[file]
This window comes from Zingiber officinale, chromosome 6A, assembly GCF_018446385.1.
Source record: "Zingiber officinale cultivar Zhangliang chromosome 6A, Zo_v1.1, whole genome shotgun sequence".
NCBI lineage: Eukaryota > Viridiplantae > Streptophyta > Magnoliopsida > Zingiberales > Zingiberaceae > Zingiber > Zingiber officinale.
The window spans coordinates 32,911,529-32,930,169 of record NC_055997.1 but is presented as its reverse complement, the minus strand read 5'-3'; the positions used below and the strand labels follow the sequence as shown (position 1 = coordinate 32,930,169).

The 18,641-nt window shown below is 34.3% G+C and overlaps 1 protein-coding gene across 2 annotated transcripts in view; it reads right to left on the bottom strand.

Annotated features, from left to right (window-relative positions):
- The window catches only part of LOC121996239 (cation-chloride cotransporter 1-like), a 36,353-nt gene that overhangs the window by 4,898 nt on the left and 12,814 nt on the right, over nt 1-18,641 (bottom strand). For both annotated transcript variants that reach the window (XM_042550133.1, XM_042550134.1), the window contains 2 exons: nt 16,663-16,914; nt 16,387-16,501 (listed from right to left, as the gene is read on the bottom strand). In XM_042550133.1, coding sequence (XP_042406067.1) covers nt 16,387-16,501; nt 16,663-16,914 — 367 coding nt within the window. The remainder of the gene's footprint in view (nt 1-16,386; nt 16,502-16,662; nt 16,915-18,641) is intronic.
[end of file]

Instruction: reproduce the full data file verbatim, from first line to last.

This window comes from Zingiber officinale, chromosome 6A, assembly GCF_018446385.1.
Source record: "Zingiber officinale cultivar Zhangliang chromosome 6A, Zo_v1.1, whole genome shotgun sequence".
NCBI lineage: Eukaryota > Viridiplantae > Streptophyta > Magnoliopsida > Zingiberales > Zingiberaceae > Zingiber > Zingiber officinale.
The window spans coordinates 32,911,529-32,930,169 of record NC_055997.1 but is presented as its reverse complement, the minus strand read 5'-3'; the positions used below and the strand labels follow the sequence as shown (position 1 = coordinate 32,930,169).

The 18,641-nt window shown below is 34.3% G+C and overlaps 1 protein-coding gene across 2 annotated transcripts in view; it reads right to left on the bottom strand.

Annotated features, from left to right (window-relative positions):
- The window catches only part of LOC121996239 (cation-chloride cotransporter 1-like), a 36,353-nt gene that overhangs the window by 4,898 nt on the left and 12,814 nt on the right, over nt 1-18,641 (bottom strand). For both annotated transcript variants that reach the window (XM_042550133.1, XM_042550134.1), the window contains 2 exons: nt 16,663-16,914; nt 16,387-16,501 (listed from right to left, as the gene is read on the bottom strand). In XM_042550133.1, coding sequence (XP_042406067.1) covers nt 16,387-16,501; nt 16,663-16,914 — 367 coding nt within the window. The remainder of the gene's footprint in view (nt 1-16,386; nt 16,502-16,662; nt 16,915-18,641) is intronic.